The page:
BoingBoing reader Lord Andrew J. Andrews II sez,
The USA Today recently gave a brief report concerning the victims of the Virginia Tech Massacre: "Slain Students Pages to Stay on Facebook". The social networking website's administration decided that these students' profiles will not be taken down; instead, they will be remain frozen in their last updated state. This decision goes against Facebook's policy of removing profiles of the recently deceased out of respect for their privacy, but this is not a new phenomenon. There is simply no way for these websites to keep track of which of their users are dead or alive – the dead are all online now; they "live" on websites like Livejournal, Facebook, Myspace, Youtube, or Flickr, and they're not going anywhere.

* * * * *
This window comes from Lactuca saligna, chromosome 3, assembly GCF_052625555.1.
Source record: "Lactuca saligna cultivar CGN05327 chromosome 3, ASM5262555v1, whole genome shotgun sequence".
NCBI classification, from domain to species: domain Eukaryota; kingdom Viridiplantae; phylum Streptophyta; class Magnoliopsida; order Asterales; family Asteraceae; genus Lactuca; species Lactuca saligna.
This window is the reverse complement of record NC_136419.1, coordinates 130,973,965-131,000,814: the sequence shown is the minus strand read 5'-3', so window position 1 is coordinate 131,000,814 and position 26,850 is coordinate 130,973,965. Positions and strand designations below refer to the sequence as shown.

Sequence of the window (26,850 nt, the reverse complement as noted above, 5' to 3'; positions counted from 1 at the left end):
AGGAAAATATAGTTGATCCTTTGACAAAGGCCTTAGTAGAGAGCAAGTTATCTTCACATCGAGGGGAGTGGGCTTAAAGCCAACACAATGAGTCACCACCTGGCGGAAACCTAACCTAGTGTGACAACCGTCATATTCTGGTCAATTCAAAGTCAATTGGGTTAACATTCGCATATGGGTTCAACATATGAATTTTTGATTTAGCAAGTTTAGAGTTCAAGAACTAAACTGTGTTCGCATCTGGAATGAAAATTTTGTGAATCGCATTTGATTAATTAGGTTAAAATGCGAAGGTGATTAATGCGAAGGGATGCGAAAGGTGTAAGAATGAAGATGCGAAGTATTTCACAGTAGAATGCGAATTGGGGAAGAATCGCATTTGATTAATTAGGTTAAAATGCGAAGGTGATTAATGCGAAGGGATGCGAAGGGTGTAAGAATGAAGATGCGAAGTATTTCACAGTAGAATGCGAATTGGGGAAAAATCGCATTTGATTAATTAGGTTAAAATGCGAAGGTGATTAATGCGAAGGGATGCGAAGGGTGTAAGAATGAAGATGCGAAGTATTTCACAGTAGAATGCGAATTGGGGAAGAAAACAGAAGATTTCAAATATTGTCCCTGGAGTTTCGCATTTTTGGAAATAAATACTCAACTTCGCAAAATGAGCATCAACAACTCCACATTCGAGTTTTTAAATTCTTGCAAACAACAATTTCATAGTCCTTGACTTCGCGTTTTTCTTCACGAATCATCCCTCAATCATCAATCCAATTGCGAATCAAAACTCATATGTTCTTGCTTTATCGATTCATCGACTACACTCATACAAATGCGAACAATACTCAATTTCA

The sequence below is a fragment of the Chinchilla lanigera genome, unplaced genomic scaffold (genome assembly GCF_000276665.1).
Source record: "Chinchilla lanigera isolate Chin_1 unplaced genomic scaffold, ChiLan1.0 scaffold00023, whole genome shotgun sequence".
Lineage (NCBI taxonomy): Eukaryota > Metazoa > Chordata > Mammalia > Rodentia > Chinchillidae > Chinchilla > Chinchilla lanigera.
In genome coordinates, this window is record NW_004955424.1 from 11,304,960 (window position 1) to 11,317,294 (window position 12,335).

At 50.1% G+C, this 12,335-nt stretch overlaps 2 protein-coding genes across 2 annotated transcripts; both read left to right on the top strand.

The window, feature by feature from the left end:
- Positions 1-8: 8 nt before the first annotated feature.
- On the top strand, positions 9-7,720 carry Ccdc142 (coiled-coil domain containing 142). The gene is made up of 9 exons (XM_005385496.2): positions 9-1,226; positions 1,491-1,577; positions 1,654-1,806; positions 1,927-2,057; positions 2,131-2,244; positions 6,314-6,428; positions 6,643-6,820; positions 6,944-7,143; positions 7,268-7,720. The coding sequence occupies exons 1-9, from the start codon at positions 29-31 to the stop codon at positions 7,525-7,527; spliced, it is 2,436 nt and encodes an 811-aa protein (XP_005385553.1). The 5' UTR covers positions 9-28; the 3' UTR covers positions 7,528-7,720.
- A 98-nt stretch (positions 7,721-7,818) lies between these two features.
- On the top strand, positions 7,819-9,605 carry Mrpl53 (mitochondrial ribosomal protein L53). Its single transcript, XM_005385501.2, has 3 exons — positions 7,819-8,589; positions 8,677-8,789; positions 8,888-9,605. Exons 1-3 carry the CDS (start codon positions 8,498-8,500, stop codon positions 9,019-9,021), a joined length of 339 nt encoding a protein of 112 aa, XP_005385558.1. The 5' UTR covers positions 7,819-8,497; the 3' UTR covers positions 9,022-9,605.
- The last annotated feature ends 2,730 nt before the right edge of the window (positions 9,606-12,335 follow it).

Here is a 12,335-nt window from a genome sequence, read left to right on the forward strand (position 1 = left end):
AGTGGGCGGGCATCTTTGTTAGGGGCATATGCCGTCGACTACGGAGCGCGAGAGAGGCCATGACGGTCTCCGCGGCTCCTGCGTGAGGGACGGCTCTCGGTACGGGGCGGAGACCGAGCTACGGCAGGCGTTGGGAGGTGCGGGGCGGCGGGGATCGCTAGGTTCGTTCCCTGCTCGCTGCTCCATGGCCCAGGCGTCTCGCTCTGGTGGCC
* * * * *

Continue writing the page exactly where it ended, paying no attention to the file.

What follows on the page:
Here's a thoughtful post on his blog: Link.
Reader comment: Ren says,
I wrote this post on TerraNova the other year and tired to get a discussion going about the virtual after life along the lines of the Clock of the Long Now i.e. how would we maintain an online presence long after death (which was in part kicked off by another BB post): After me, after you